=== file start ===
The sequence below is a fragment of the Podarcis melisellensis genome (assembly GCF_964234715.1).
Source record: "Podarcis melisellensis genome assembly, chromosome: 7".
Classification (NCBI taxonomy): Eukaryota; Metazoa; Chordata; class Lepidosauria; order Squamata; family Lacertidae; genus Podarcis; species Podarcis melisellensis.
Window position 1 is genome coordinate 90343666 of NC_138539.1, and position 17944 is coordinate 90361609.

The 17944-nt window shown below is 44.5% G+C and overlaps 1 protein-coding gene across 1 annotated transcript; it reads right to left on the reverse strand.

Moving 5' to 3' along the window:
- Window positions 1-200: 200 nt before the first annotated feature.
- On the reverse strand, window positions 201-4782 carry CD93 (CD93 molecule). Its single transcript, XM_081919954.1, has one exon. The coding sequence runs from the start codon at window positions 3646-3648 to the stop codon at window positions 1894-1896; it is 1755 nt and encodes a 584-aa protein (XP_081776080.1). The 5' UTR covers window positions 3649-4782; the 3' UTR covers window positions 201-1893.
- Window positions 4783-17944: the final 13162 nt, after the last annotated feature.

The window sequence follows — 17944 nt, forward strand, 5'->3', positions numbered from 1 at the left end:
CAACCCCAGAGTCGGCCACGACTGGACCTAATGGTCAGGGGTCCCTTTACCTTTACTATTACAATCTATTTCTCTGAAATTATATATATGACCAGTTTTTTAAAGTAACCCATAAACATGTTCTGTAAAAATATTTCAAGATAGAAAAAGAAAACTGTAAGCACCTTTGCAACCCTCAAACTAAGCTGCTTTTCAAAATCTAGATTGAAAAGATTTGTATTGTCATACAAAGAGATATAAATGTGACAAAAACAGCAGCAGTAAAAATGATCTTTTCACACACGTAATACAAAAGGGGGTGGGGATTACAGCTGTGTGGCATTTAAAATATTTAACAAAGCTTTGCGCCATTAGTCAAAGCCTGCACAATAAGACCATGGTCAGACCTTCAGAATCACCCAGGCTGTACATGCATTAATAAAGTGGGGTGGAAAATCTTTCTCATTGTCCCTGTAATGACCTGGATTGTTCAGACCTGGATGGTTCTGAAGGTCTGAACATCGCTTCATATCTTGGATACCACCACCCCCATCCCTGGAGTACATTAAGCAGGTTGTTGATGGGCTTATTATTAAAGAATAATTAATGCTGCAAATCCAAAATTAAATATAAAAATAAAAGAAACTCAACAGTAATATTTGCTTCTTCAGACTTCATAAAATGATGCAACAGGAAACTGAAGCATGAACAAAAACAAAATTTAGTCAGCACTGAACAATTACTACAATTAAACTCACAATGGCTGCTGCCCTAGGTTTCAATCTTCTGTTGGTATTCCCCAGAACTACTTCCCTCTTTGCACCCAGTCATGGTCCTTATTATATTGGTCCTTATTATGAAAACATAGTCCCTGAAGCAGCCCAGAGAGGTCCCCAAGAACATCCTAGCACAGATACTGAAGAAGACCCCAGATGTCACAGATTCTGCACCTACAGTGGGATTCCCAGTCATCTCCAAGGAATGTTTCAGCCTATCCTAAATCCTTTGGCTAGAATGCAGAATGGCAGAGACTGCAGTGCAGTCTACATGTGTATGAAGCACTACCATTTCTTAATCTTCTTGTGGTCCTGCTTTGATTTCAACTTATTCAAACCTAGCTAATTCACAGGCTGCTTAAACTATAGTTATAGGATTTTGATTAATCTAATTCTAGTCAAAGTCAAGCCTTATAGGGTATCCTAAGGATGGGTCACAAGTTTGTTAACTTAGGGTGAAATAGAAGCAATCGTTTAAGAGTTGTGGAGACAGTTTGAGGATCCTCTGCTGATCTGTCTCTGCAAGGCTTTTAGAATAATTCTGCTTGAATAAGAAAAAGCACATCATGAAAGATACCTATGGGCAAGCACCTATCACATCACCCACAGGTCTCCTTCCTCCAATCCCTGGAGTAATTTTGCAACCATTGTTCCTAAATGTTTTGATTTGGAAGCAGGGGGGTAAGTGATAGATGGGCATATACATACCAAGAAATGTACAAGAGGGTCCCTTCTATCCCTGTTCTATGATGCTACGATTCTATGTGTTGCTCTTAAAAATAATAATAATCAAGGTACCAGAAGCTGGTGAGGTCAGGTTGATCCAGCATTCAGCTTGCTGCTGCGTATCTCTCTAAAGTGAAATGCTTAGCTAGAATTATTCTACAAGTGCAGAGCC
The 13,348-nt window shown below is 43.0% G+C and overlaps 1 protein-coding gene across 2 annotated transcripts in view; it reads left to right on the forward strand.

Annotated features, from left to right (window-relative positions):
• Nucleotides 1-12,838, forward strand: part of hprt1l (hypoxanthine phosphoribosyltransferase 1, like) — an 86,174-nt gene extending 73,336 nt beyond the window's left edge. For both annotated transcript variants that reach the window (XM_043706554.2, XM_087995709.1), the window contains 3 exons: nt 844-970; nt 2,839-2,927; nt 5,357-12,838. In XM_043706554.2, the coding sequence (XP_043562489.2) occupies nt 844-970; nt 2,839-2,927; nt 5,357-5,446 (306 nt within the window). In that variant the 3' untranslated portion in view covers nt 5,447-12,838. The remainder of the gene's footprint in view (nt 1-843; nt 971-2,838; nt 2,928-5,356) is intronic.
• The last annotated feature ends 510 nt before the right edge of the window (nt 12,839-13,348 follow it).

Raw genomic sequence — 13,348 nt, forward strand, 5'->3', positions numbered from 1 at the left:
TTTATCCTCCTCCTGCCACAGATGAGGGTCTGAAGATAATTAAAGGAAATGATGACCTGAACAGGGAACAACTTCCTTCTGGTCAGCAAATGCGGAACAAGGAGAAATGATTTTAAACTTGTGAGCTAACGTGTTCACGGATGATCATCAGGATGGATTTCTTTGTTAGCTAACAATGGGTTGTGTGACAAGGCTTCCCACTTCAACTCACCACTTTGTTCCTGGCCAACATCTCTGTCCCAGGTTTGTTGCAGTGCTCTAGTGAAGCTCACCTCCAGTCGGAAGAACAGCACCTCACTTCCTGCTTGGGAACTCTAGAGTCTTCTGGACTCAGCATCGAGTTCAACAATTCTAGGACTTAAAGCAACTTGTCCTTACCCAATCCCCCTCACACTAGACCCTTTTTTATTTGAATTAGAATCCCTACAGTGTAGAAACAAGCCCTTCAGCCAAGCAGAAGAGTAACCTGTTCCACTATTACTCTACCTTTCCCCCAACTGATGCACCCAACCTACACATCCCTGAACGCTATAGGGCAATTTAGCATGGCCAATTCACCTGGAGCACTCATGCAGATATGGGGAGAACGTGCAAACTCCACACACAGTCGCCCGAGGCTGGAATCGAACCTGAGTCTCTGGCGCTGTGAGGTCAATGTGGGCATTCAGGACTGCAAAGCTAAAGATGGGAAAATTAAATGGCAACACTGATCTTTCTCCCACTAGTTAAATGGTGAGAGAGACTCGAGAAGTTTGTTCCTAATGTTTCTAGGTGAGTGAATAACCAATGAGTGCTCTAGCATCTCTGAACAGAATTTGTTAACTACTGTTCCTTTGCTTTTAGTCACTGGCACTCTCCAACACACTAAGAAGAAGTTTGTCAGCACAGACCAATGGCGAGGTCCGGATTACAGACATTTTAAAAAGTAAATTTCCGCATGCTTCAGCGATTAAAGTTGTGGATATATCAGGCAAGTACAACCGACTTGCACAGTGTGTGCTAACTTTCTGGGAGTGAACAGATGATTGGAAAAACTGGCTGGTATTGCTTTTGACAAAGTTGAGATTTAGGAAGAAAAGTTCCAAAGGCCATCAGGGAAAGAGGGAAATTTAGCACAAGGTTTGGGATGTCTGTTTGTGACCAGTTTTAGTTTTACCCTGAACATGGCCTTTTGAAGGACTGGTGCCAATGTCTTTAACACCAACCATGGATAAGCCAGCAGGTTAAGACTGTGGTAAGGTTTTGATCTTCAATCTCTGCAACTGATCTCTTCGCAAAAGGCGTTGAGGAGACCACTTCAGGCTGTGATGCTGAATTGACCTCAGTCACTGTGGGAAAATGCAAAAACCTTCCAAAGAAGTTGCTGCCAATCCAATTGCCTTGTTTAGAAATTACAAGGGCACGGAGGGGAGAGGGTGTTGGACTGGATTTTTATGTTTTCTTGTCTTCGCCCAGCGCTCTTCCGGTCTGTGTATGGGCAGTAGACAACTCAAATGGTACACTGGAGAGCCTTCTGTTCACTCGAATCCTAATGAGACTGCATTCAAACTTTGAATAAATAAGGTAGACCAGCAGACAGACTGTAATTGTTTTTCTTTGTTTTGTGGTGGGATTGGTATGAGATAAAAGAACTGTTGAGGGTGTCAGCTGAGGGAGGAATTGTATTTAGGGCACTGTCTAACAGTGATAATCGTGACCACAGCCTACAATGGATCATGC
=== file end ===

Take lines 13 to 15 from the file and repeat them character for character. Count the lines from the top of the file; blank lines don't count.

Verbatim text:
Annotated features, from left to right (window-relative positions):
• Nucleotides 1-12,838, forward strand: part of hprt1l (hypoxanthine phosphoribosyltransferase 1, like) — an 86,174-nt gene extending 73,336 nt beyond the window's left edge. For both annotated transcript variants that reach the window (XM_043706554.2, XM_087995709.1), the window contains 3 exons: nt 844-970; nt 2,839-2,927; nt 5,357-12,838. In XM_043706554.2, the coding sequence (XP_043562489.2) occupies nt 844-970; nt 2,839-2,927; nt 5,357-5,446 (306 nt within the window). In that variant the 3' untranslated portion in view covers nt 5,447-12,838. The remainder of the gene's footprint in view (nt 1-843; nt 971-2,838; nt 2,928-5,356) is intronic.
• The last annotated feature ends 510 nt before the right edge of the window (nt 12,839-13,348 follow it).